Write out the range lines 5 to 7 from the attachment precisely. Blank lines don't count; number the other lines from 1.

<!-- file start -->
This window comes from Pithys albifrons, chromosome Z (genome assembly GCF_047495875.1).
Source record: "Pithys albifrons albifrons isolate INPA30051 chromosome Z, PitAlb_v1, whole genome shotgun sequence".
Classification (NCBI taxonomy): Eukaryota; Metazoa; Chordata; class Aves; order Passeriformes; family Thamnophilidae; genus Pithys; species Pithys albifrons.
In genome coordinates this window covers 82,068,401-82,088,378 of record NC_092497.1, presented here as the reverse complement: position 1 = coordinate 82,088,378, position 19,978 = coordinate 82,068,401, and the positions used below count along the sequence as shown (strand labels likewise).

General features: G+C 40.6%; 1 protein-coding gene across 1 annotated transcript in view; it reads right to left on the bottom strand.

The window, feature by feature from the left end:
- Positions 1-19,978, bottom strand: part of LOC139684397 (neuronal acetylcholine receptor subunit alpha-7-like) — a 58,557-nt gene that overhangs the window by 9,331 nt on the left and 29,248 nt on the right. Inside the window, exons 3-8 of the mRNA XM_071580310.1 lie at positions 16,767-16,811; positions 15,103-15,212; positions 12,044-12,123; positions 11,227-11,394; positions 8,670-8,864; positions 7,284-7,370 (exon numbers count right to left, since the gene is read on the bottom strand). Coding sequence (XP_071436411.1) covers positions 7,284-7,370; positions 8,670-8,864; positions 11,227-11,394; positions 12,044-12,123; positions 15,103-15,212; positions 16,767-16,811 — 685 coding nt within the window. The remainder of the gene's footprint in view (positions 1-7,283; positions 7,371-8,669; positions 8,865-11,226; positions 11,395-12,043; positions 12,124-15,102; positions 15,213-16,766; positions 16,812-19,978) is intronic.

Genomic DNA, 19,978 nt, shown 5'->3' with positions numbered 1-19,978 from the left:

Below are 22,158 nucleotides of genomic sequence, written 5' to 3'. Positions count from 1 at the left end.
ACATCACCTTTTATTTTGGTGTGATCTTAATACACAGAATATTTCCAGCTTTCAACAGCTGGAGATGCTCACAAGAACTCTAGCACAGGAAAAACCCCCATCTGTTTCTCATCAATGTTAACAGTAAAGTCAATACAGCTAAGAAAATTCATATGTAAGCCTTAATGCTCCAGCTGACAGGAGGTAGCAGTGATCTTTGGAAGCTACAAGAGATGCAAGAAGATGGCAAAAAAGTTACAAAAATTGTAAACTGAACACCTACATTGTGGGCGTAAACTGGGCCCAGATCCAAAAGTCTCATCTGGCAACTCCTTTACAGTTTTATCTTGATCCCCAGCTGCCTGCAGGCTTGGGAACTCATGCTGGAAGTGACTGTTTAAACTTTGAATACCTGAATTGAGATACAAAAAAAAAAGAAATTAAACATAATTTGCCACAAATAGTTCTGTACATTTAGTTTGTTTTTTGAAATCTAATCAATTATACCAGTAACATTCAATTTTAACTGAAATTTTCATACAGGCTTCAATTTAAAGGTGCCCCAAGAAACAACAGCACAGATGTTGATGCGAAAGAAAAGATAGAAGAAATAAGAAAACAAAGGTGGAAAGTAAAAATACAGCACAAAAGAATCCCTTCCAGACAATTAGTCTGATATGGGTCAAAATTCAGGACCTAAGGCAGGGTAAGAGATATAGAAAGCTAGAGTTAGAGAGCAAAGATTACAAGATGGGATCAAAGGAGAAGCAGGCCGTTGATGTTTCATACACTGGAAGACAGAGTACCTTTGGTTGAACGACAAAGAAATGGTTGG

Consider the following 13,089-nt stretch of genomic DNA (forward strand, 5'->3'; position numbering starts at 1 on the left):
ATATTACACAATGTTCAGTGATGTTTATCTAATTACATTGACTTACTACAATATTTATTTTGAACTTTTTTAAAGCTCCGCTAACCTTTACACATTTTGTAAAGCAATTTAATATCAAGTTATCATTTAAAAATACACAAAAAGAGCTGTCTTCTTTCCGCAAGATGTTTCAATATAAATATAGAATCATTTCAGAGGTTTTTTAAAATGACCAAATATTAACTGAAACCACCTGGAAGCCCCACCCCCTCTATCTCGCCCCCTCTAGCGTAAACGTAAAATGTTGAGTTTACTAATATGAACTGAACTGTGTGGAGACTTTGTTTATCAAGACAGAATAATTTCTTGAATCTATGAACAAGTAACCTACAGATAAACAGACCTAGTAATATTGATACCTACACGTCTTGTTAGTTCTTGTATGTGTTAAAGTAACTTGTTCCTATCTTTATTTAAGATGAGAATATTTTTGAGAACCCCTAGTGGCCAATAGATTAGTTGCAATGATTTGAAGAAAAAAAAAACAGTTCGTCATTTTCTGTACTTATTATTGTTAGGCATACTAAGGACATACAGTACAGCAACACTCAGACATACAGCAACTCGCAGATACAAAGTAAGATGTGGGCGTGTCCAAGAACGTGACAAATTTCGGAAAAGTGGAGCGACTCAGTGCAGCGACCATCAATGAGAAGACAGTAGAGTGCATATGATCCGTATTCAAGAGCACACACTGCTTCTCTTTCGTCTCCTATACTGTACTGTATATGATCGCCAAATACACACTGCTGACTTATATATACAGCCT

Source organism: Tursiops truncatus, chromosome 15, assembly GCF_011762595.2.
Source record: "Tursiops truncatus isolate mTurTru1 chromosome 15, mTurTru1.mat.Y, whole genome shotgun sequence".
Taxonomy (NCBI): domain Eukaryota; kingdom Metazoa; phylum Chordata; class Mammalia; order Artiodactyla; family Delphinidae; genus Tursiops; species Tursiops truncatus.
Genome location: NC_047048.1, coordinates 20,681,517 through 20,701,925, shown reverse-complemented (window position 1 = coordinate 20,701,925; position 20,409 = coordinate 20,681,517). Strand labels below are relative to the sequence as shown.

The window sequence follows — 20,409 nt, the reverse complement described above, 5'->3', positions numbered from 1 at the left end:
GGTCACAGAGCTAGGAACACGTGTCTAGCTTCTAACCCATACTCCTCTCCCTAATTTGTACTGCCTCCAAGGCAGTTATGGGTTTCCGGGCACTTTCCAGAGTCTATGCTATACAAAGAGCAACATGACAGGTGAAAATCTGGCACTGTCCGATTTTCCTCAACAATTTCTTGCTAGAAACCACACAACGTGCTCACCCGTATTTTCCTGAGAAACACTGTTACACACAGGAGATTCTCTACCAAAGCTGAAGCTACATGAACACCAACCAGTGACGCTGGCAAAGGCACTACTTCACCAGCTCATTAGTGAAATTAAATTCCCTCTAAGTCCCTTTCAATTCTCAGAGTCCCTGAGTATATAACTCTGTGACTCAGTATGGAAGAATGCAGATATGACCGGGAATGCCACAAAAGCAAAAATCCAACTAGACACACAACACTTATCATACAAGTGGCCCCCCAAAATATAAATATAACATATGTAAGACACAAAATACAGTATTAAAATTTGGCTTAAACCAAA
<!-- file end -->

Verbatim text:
General features: G+C 40.6%; 1 protein-coding gene across 1 annotated transcript in view; it reads right to left on the bottom strand.

The window, feature by feature from the left end:
- Positions 1-19,978, bottom strand: part of LOC139684397 (neuronal acetylcholine receptor subunit alpha-7-like) — a 58,557-nt gene that overhangs the window by 9,331 nt on the left and 29,248 nt on the right. Inside the window, exons 3-8 of the mRNA XM_071580310.1 lie at positions 16,767-16,811; positions 15,103-15,212; positions 12,044-12,123; positions 11,227-11,394; positions 8,670-8,864; positions 7,284-7,370 (exon numbers count right to left, since the gene is read on the bottom strand). Coding sequence (XP_071436411.1) covers positions 7,284-7,370; positions 8,670-8,864; positions 11,227-11,394; positions 12,044-12,123; positions 15,103-15,212; positions 16,767-16,811 — 685 coding nt within the window. The remainder of the gene's footprint in view (positions 1-7,283; positions 7,371-8,669; positions 8,865-11,226; positions 11,395-12,043; positions 12,124-15,102; positions 15,213-16,766; positions 16,812-19,978) is intronic.